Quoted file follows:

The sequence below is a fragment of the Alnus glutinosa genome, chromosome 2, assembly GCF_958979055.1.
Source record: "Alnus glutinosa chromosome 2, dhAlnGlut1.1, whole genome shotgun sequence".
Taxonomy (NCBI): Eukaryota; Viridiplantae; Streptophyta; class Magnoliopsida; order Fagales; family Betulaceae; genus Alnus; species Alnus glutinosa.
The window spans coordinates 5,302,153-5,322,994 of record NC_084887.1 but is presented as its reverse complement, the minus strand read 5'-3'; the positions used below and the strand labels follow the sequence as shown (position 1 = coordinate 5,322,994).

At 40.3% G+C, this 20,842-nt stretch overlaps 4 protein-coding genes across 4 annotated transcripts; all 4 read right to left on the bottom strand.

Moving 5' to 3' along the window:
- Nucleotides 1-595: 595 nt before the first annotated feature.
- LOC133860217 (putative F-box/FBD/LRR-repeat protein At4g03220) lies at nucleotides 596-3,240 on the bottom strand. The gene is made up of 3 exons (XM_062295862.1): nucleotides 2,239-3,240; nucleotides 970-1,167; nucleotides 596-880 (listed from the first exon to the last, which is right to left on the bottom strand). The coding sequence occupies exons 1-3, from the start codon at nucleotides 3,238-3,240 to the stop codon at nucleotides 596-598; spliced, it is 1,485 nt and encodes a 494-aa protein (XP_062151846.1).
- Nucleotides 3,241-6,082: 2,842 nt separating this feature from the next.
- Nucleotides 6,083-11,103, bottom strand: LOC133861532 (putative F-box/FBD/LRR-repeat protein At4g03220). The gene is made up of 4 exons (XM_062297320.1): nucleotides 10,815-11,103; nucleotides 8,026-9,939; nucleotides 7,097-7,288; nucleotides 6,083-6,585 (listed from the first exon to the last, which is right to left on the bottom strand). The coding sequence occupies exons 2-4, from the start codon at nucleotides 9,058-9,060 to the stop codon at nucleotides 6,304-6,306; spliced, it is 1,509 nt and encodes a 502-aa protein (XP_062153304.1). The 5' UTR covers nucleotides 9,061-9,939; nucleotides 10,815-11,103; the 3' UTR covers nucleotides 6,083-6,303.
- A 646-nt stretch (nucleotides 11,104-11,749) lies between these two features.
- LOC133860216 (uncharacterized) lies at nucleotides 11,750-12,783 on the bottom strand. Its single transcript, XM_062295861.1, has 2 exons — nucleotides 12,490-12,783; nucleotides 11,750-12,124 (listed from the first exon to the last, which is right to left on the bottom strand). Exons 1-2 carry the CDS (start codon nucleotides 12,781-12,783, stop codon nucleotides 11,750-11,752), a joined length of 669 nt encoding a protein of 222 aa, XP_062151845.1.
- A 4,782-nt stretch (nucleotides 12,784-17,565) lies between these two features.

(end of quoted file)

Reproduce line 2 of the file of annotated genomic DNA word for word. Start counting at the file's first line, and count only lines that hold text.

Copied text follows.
Source record: "Alnus glutinosa chromosome 2, dhAlnGlut1.1, whole genome shotgun sequence".